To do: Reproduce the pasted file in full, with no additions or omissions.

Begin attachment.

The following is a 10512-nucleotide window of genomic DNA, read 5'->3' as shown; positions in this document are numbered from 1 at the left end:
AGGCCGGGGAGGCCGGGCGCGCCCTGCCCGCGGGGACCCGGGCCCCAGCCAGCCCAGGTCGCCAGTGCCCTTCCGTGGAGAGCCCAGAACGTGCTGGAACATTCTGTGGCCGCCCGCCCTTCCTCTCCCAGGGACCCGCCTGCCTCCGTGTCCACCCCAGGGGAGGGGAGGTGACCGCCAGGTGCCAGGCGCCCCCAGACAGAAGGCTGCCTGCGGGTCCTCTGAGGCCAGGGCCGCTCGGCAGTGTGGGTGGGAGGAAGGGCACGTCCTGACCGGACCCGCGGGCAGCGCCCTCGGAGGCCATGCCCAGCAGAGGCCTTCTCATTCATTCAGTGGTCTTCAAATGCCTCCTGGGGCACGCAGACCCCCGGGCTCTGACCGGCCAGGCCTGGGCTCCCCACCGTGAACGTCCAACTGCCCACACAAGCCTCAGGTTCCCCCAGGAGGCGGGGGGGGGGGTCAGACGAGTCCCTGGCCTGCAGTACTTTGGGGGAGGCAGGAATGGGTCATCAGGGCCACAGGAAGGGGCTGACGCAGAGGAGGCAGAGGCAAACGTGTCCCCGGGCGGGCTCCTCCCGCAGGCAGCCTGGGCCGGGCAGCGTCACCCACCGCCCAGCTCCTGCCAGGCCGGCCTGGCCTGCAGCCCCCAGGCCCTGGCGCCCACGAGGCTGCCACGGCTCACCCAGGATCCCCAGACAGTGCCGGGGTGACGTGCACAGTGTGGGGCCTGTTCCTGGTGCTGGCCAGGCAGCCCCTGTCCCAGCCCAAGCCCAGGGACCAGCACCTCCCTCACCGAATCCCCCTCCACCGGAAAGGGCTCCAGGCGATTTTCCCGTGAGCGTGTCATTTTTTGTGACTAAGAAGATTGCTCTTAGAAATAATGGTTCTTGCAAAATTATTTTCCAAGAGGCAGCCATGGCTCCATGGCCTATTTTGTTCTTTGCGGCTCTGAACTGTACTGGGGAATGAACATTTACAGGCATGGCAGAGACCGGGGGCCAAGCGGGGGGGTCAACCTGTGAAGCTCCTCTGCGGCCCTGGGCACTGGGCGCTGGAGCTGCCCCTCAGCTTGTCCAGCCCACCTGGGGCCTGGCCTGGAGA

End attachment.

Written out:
The following is a 10512-nucleotide window of genomic DNA, read 5'->3' as shown; positions in this document are numbered from 1 at the left end:
AGGCCGGGGAGGCCGGGCGCGCCCTGCCCGCGGGGACCCGGGCCCCAGCCAGCCCAGGTCGCCAGTGCCCTTCCGTGGAGAGCCCAGAACGTGCTGGAACATTCTGTGGCCGCCCGCCCTTCCTCTCCCAGGGACCCGCCTGCCTCCGTGTCCACCCCAGGGGAGGGGAGGTGACCGCCAGGTGCCAGGCGCCCCCAGACAGAAGGCTGCCTGCGGGTCCTCTGAGGCCAGGGCCGCTCGGCAGTGTGGGTGGGAGGAAGGGCACGTCCTGACCGGACCCGCGGGCAGCGCCCTCGGAGGCCATGCCCAGCAGAGGCCTTCTCATTCATTCAGTGGTCTTCAAATGCCTCCTGGGGCACGCAGACCCCCGGGCTCTGACCGGCCAGGCCTGGGCTCCCCACCGTGAACGTCCAACTGCCCACACAAGCCTCAGGTTCCCCCAGGAGGCGGGGGGGGGGGTCAGACGAGTCCCTGGCCTGCAGTACTTTGGGGGAGGCAGGAATGGGTCATCAGGGCCACAGGAAGGGGCTGACGCAGAGGAGGCAGAGGCAAACGTGTCCCCGGGCGGGCTCCTCCCGCAGGCAGCCTGGGCCGGGCAGCGTCACCCACCGCCCAGCTCCTGCCAGGCCGGCCTGGCCTGCAGCCCCCAGGCCCTGGCGCCCACGAGGCTGCCACGGCTCACCCAGGATCCCCAGACAGTGCCGGGGTGACGTGCACAGTGTGGGGCCTGTTCCTGGTGCTGGCCAGGCAGCCCCTGTCCCAGCCCAAGCCCAGGGACCAGCACCTCCCTCACCGAATCCCCCTCCACCGGAAAGGGCTCCAGGCGATTTTCCCGTGAGCGTGTCATTTTTTGTGACTAAGAAGATTGCTCTTAGAAATAATGGTTCTTGCAAAATTATTTTCCAAGAGGCAGCCATGGCTCCATGGCCTATTTTGTTCTTTGCGGCTCTGAACTGTACTGGGGAATGAACATTTACAGGCATGGCAGAGACCGGGGGCCAAGCGGGGGGGTCAACCTGTGAAGCTCCTCTGCGGCCCTGGGCACTGGGCGCTGGAGCTGCCCCTCAGCTTGTCCAGCCCACCTGGGGCCTGGCCTGGAGA